Using Computer Aided Design and Manufacturing (CAD/CAM) in Ship Design

Using Computer Aided Designs and Manufacturing (CAD/CAM)

Ship designs are now days made by computer aided process and thus many computer aided design (CAD) systems are available like TRIBON, FORAN, Autoship etc. The information provided by these designs are integrated into computer aided manufacturing (CAM) systems. Production information is provided directly for use by computer numerical control (CNC) machines. Thus the production process of cutting and shaping plates and section, panel assemblies etc can be done automatically with the help of computer.

wire-frame model is a visual presentation of a three-dimensional (3D) or physical object used in 3D computer graphics. It is created by specifying each edge of the physical object where two mathematically continuous smooth surfaces meet, or by connecting an object’s constituent vertices using straight lines or curves. The object is projected onto a display screen by drawing lines at the location of each edge. The term wire frame comes from designers using metal wire to represent the three-dimensional shape of solid objects. 3D wire frame allows to construct and manipulate solids and solid surfaces. Using a wire-frame model allows visualization of the underlying design structure of a 3D model. Traditional two-dimensional views and drawings can be created by appropriate rotation of the object and selection of hidden line removal via cutting planes.

When greater graphical detail is desired, surface textures can be added automatically after completion of the initial rendering of the wire frame. This allows the designer to quickly review solids or rotate the object to new desired views.   Wire-frame models are also used as the input for computer-aided manufacturing (CAM).

There are mainly three types of 3D CAD models. Wire frame is one of them and it is the most abstract and least realistic. Other types of 3D CAD models are surface and solid. This method of modeling consists of only lines, points and curves defining the edges of an object.

Method for creating 3D wireframe

Extrusion is a technique for creating a 3D wire-frame model by copying a 2D profile and extending it to a depth defined by the operator. The result is a 3D wireframe of the profile.

  1. Rotation produces wire-frame models by rotating a cross section or profile of the part about an axis. It is similar to extrusion except it is swept about an axis.
  2. Extrusion with scale technique consists of defining the depth along with the facility of enlarging scale uniformly.
  3. Using primitive shapes to build models.


Wire Frame Model of an Oil Tanker

Plate Nesting

This involves shaping and cutting of steel plates to a particular shape using manual methods or automatic methods like CAM. Computer aided machinery uses Numerically Controlled (NC) system. Nesting refers to the process of laying out cutting patterns to minimize the raw material waste.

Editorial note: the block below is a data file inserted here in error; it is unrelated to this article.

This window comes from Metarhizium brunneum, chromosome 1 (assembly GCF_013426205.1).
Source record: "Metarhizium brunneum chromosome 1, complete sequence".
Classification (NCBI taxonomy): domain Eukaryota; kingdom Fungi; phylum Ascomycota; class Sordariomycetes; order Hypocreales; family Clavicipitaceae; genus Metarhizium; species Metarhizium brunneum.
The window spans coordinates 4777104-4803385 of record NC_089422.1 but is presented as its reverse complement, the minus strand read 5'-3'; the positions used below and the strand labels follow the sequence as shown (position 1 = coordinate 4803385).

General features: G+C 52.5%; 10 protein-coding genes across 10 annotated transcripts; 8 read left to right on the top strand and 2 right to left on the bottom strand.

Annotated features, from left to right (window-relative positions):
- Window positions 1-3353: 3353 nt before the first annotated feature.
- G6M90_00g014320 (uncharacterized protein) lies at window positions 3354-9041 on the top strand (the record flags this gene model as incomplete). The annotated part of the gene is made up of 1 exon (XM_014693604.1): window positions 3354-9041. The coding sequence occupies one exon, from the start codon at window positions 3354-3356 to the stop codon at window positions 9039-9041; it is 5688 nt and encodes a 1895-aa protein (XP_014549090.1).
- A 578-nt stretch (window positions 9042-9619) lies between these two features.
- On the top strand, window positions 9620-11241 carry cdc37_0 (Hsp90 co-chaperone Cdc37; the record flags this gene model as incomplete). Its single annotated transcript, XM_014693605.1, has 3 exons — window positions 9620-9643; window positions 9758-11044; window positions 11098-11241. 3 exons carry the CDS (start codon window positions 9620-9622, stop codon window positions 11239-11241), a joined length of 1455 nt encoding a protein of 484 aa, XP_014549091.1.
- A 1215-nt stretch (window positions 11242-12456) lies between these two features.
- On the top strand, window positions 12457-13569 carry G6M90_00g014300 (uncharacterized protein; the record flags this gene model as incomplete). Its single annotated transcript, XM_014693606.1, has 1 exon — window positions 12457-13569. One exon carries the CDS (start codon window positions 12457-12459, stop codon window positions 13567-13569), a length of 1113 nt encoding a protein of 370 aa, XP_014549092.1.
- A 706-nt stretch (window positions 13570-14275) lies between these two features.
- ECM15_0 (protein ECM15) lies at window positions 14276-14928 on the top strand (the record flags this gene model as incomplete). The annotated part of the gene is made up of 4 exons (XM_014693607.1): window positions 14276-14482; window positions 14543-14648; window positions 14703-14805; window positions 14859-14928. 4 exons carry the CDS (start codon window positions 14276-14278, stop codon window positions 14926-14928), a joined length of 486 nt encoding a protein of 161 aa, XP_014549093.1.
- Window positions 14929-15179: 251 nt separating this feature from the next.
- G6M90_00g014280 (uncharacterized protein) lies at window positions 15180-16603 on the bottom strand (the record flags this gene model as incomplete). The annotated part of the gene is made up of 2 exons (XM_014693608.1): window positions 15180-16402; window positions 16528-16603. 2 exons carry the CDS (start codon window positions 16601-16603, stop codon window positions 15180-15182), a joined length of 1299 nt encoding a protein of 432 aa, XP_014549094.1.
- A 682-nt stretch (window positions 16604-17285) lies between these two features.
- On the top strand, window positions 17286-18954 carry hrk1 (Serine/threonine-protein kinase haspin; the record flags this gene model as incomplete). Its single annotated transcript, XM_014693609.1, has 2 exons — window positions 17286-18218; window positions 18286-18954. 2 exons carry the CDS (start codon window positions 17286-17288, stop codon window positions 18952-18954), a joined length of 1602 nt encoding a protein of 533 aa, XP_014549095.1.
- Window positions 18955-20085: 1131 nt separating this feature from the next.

Numerical Control(NC)

NC system is one in which a machine is operated and controlled by insertion of Numerical Data. Numerical Data is a sequence of numbers which fully describes the part to be produced. Additionally certain instructions can be fed in to a CAM for operating it automatically. These instructions are also fed numerically in to the computer.

Once the numbers are fed then there is a reading device which converts these numbers into electrical impulses. These electrical impulses become control signals for various parts of the machine which produces the desired finish product. The input data to the cutting machine goes from CAM system. If several parts are to be cut from a single plate, these parts are nested or economically fitted into the plate from where the parts are going to get cut, before the actual cutting starts. This is helpful in avoiding the wastage.

Nesting software must take into account the limitations and features of the machining technology in use, such as:

  • Machining cannot take place where the raw material is clamped into place;
  • Some machines can access only half of the material at a particular time; the machine automatically flips the sheet over to allow the remaining half to be accessed;
  • When punching, the width of the punch tool must be considered;
  • Shearing may be permitted only in certain areas of the sheet due to limitations of the machinery
  • Defects on material that must be discarded;
  • Different quality areas that must match corresponding quality levels required for different parts;
  • Direction constraints, that may come from a printed pattern or from fiber direction;

Once the plate is nested then the parts can be joined and sub-assemblies can be prefabricated. Sub assemblies and assemblies can be joined to form a unit. These units are put together or assembled to form a complete ship.


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